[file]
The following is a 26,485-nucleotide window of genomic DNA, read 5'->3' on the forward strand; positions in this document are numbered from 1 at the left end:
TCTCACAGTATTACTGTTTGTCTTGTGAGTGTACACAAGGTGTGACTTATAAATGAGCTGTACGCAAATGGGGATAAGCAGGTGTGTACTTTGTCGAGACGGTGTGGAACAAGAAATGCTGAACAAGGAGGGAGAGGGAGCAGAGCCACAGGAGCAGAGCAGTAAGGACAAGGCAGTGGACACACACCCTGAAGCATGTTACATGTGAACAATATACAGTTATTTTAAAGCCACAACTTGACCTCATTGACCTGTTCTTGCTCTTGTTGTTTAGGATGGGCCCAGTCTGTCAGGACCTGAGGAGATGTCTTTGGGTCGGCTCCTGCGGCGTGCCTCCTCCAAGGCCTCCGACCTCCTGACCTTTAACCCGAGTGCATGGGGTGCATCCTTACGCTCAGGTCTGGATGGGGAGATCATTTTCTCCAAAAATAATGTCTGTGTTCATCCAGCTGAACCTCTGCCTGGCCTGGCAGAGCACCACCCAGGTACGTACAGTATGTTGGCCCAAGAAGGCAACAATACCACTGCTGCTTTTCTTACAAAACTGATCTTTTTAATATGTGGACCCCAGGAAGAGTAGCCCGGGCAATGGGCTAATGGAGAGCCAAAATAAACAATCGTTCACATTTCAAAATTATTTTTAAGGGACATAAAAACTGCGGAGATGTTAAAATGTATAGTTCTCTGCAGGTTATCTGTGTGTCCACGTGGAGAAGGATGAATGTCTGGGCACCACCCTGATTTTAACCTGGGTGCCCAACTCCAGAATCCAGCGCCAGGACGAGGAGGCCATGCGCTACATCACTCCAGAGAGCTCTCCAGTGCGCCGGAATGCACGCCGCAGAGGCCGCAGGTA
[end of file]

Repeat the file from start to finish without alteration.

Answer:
The following is a 26,485-nucleotide window of genomic DNA, read 5'->3' on the forward strand; positions in this document are numbered from 1 at the left end:
TCTCACAGTATTACTGTTTGTCTTGTGAGTGTACACAAGGTGTGACTTATAAATGAGCTGTACGCAAATGGGGATAAGCAGGTGTGTACTTTGTCGAGACGGTGTGGAACAAGAAATGCTGAACAAGGAGGGAGAGGGAGCAGAGCCACAGGAGCAGAGCAGTAAGGACAAGGCAGTGGACACACACCCTGAAGCATGTTACATGTGAACAATATACAGTTATTTTAAAGCCACAACTTGACCTCATTGACCTGTTCTTGCTCTTGTTGTTTAGGATGGGCCCAGTCTGTCAGGACCTGAGGAGATGTCTTTGGGTCGGCTCCTGCGGCGTGCCTCCTCCAAGGCCTCCGACCTCCTGACCTTTAACCCGAGTGCATGGGGTGCATCCTTACGCTCAGGTCTGGATGGGGAGATCATTTTCTCCAAAAATAATGTCTGTGTTCATCCAGCTGAACCTCTGCCTGGCCTGGCAGAGCACCACCCAGGTACGTACAGTATGTTGGCCCAAGAAGGCAACAATACCACTGCTGCTTTTCTTACAAAACTGATCTTTTTAATATGTGGACCCCAGGAAGAGTAGCCCGGGCAATGGGCTAATGGAGAGCCAAAATAAACAATCGTTCACATTTCAAAATTATTTTTAAGGGACATAAAAACTGCGGAGATGTTAAAATGTATAGTTCTCTGCAGGTTATCTGTGTGTCCACGTGGAGAAGGATGAATGTCTGGGCACCACCCTGATTTTAACCTGGGTGCCCAACTCCAGAATCCAGCGCCAGGACGAGGAGGCCATGCGCTACATCACTCCAGAGAGCTCTCCAGTGCGCCGGAATGCACGCCGCAGAGGCCGCAGGTA